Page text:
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Robert M. Knight, Union Pacific Corporation - CFO and EVP of Finance [53]

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Yes, Chris, you can probably write down my answer. That well could play out that way. I mean, you're right, we had a positive mix this quarter of 1% as you're pointing out, largely driven by growth in coal and sand, but we stay away from giving guidance on the mix because there's a lot of moving parts and because we have such a diverse book of business, there's mix within mix in our varied business, but you're not thinking about it wrong. I mean, if those were the commodities that continued to strengthen relative to the rest of the base throughout the year, then that's not crazy thinking.

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Christian F. Wetherbee, Citigroup Inc, Research Division - VP [54]

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Okay, that's helpful. I appreciate that. And then just wanted to come back to sort of the competitive dynamic in the Western U.S. between rail carriers. We've heard some anecdotal stuff about your competitor in terms of service degradation, mostly on the intermodal side, but just a little bit around the margin there. I know you guys compete sort of very aggressively every day against BN, but I just wanted to get a sense that maybe, sort of, how that dynamic even has changed at all as we go forward here?

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Elizabeth F. Whited, Union Pacific Corporation - CMO of Union Pacific Railroad Company and EVP of Union Pacific Railroad Company [55]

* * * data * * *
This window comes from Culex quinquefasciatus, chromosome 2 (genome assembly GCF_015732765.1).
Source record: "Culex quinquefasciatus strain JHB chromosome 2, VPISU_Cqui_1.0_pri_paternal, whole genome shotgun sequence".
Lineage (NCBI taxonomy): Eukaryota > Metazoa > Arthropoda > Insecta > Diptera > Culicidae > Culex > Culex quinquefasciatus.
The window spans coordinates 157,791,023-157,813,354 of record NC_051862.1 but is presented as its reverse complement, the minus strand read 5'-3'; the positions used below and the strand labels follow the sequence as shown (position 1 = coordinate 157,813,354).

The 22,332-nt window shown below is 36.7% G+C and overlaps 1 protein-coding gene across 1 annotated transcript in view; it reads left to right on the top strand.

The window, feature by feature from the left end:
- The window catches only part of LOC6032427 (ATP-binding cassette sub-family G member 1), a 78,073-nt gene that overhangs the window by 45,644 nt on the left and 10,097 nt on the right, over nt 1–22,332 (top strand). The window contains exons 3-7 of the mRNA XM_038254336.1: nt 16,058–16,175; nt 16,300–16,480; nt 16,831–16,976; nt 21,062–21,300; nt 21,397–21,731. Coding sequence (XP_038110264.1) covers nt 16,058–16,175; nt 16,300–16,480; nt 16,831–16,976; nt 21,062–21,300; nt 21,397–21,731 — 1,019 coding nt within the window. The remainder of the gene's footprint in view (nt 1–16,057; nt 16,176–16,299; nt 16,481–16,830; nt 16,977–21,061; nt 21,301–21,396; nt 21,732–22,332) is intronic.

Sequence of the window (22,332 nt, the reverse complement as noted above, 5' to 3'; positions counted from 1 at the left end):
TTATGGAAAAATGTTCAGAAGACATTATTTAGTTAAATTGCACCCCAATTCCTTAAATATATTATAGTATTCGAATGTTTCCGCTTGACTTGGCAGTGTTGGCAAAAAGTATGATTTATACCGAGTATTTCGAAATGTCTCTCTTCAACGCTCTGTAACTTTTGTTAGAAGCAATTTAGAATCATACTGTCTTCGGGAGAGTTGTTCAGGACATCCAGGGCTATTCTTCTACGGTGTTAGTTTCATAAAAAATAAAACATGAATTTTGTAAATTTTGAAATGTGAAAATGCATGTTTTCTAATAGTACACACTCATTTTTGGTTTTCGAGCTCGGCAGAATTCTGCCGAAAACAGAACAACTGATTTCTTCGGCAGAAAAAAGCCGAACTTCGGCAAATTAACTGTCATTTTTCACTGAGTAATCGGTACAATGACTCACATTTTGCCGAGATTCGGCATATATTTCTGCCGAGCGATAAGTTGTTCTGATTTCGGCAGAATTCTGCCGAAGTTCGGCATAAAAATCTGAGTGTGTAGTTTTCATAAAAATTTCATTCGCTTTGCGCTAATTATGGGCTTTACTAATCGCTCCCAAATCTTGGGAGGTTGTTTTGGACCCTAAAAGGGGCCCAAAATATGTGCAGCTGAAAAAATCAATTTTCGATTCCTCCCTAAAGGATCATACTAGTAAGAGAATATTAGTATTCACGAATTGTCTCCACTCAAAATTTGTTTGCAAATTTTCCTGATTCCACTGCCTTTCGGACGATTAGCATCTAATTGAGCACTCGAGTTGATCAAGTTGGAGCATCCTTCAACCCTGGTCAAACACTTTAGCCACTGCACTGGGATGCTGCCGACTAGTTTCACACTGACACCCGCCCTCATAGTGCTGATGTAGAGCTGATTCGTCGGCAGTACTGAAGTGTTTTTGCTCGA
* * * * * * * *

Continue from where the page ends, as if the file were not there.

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I don't feel like anything about the competitive dynamic has significantly altered. We're competing every day with our direct competitor as well as all the other modes of transportation that are capable of handling the same sort of freight that we have. It feels a little more intense on the intermodal side in the first quarter, perhaps than what we had seen, but it's an ongoing competitive situation that we are engaged in playing.

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Operator [56]

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Our next question is from the line of Bascome Majors with Susquehanna.

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Bascome Majors, Susquehanna Financial Group, LLLP, Research Division - Research Analyst [57]

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You just talked a little bit more about the competitive intermodal environment with respect to pricing in the international side. I'm curious, are you looking for a pricing on the domestic side with your partners there this year? And how does that compare with 2% to 3% range ex coal, ex international that you threw out earlier?